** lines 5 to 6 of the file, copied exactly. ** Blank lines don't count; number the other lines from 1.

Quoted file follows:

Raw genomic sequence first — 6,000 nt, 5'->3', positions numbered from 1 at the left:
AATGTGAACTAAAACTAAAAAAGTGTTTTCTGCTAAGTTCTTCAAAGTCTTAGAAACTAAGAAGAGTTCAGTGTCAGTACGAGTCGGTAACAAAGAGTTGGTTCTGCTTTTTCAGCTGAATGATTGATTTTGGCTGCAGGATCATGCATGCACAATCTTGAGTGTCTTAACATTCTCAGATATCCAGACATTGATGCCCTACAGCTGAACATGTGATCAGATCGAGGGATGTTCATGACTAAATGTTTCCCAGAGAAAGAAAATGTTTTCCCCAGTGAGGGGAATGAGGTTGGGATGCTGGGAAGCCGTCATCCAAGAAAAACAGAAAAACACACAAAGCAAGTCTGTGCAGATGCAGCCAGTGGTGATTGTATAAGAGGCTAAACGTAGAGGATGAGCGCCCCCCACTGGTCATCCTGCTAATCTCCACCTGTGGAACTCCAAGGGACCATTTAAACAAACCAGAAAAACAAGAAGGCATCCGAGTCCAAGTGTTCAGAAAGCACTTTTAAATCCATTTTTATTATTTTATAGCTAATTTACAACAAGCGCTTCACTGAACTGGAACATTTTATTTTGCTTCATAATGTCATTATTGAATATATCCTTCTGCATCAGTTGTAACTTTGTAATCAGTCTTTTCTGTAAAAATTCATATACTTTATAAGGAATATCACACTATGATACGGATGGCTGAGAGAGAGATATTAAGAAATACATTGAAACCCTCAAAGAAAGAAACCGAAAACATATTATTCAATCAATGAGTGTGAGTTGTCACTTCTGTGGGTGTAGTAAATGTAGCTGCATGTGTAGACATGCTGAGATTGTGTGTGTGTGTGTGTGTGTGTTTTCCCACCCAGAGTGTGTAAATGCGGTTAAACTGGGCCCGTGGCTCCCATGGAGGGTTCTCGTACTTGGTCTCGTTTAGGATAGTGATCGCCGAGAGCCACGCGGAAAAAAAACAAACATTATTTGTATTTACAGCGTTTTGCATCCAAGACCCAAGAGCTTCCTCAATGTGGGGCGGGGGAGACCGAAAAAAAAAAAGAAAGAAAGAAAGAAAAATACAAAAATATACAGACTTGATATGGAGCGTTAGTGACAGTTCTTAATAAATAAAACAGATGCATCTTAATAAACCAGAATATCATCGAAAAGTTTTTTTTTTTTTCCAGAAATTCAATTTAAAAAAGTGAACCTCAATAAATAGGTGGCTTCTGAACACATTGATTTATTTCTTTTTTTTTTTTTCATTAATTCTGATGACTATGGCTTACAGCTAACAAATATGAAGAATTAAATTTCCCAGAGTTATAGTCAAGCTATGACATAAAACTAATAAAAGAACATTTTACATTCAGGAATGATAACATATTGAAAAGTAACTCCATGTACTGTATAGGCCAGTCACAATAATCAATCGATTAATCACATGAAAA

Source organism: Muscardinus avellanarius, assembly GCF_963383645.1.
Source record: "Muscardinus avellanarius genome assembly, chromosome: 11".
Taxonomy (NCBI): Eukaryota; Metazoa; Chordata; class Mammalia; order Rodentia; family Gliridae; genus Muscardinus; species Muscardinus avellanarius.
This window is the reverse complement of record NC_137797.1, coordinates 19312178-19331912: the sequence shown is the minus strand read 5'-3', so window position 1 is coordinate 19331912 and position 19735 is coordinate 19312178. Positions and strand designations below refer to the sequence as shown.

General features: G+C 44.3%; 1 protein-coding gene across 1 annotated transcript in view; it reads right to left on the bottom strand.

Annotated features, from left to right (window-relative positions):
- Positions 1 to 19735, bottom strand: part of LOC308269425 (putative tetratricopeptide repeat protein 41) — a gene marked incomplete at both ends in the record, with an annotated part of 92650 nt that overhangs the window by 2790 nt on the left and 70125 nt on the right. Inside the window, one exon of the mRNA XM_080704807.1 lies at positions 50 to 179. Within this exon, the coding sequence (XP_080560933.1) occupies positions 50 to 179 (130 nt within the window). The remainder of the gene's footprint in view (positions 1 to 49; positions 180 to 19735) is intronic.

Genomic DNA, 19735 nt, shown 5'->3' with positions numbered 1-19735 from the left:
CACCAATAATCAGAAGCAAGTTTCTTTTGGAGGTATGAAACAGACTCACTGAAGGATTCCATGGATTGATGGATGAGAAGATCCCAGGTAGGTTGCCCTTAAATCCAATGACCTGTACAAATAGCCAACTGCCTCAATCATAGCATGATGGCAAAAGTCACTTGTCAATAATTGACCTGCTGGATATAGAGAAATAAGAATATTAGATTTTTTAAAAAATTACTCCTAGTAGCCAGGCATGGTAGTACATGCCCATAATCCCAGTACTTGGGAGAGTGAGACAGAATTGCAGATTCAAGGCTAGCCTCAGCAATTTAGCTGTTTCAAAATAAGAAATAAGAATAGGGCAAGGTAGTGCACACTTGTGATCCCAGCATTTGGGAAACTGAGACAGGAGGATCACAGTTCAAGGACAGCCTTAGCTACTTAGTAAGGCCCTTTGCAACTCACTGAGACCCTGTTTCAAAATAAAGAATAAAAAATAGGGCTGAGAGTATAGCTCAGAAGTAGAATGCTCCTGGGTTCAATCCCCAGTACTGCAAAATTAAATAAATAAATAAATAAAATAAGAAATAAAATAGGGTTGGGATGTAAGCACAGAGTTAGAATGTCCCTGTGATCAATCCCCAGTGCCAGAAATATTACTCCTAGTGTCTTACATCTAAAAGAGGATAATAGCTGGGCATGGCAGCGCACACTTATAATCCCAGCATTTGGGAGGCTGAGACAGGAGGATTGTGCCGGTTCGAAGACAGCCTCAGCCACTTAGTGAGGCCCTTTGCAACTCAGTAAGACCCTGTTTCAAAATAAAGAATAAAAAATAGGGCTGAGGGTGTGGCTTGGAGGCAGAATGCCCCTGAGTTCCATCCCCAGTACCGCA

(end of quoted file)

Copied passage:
Taxonomy (NCBI): Eukaryota; Metazoa; Chordata; class Mammalia; order Rodentia; family Gliridae; genus Muscardinus; species Muscardinus avellanarius.
This window is the reverse complement of record NC_137797.1, coordinates 19312178-19331912: the sequence shown is the minus strand read 5'-3', so window position 1 is coordinate 19331912 and position 19735 is coordinate 19312178. Positions and strand designations below refer to the sequence as shown.